A few weeks ago, my latest article on meme factory cultures in Singapore and Malaysia during COVID-19 was published open access in Harvard Kennedy School Misinformation Review.
It features personal interviews with founders and/or key personnel of the meme factories Highnunchicken, Kiasu Memes For Singaporean Teens, Memes n Dreams, MGAG, SGAG, The Straits Times Comment Section, Weiman Kow, and World of Buzz.
Abidin, Crystal. 2020. “Meme factory cultures and content pivoting in Singapore and Malaysia during COVID-19.” The Harvard Kennedy School (HKS) Misinformation Review 1. DOI: 10.37016/mr-2020-031 <Open Access>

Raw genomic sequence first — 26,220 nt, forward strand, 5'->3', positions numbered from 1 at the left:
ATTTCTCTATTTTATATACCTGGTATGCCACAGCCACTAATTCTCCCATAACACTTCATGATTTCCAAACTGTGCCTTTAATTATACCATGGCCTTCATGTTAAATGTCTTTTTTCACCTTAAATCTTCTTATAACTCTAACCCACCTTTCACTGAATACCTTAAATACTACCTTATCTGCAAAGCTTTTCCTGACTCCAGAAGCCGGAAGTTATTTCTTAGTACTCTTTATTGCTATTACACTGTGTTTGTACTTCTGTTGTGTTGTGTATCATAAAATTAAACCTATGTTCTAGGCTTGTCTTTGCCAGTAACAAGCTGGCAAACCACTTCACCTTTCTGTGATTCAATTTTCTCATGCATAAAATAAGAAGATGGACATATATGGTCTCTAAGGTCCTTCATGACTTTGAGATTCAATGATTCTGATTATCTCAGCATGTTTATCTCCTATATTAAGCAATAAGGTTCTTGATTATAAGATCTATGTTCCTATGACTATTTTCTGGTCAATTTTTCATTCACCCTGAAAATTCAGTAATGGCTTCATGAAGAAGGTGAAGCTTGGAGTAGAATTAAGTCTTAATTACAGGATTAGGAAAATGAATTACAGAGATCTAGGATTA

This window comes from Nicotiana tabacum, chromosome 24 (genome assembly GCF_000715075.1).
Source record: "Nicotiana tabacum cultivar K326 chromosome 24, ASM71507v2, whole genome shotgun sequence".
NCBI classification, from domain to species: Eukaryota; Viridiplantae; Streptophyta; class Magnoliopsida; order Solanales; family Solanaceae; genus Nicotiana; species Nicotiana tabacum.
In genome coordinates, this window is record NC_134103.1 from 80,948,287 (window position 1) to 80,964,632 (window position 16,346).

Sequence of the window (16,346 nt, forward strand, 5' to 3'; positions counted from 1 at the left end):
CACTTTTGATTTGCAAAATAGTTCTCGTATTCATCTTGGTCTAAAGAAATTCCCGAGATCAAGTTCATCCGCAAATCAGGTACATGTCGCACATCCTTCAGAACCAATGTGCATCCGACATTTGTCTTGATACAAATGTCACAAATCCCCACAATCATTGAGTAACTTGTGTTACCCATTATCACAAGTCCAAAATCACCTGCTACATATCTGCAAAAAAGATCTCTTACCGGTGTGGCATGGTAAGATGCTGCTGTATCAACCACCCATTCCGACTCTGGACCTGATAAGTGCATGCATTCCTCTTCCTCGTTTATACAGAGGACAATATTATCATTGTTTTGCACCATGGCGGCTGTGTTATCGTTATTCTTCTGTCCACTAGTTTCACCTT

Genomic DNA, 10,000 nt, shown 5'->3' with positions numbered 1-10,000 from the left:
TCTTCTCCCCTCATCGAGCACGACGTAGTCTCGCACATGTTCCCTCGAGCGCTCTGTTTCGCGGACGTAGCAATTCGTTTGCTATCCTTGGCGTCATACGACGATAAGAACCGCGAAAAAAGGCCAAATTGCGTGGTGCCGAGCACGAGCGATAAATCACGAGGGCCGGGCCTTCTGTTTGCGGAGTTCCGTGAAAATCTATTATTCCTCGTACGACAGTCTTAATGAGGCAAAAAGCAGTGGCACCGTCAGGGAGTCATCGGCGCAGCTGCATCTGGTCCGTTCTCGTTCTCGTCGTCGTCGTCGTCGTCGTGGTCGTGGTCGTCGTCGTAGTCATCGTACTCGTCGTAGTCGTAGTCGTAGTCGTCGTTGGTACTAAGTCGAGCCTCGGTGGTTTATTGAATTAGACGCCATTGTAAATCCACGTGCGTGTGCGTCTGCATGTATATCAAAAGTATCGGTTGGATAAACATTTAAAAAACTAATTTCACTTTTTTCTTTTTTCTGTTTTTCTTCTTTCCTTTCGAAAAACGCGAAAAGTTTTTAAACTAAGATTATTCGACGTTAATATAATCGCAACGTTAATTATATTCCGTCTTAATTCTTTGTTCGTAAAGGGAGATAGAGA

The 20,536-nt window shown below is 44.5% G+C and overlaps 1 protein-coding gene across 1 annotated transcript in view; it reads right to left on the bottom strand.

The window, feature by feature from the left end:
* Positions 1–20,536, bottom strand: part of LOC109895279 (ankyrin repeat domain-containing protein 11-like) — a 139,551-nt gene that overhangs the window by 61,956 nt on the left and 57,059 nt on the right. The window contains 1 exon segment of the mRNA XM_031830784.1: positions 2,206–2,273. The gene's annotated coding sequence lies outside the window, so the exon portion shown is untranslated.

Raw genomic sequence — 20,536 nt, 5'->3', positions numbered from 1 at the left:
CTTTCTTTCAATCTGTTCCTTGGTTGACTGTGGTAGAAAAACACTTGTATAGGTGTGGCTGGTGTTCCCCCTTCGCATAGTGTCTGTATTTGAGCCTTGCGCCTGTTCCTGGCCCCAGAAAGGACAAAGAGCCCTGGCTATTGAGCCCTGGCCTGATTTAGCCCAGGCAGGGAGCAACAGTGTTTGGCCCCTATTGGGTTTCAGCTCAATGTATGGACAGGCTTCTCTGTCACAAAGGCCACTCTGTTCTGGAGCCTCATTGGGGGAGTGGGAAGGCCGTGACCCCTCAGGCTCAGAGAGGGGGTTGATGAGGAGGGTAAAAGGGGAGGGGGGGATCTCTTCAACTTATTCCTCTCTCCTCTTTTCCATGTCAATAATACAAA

I was also invited to pen a public-facing version of this research for The Conversation.
Abidin, Crystal. 2020. “Pivot to coronavirus: How meme factories are crafting public health messaging.” The Conversation, 28 July. <Link>
If you are using these articles to teach, here are a few multimedia resources via radio interviews on this research, which I hope will be useful and engaging in the age of online/remote teaching.
“Social Issues: Meme Factories?” Radio Adelaide 101.5, 30 July 2020. <Radio>
“Public health messages delivered by memes.” 2SER 107.3, 31 July 2020. <Radio>
“What is a ‘Meme Factory’? ABC Radio National, 9 August 2020. <Radio>
Thank you for following along my research on meme factories in the Asia Pacific. Another two articles are in the works and an industry report is forthcoming.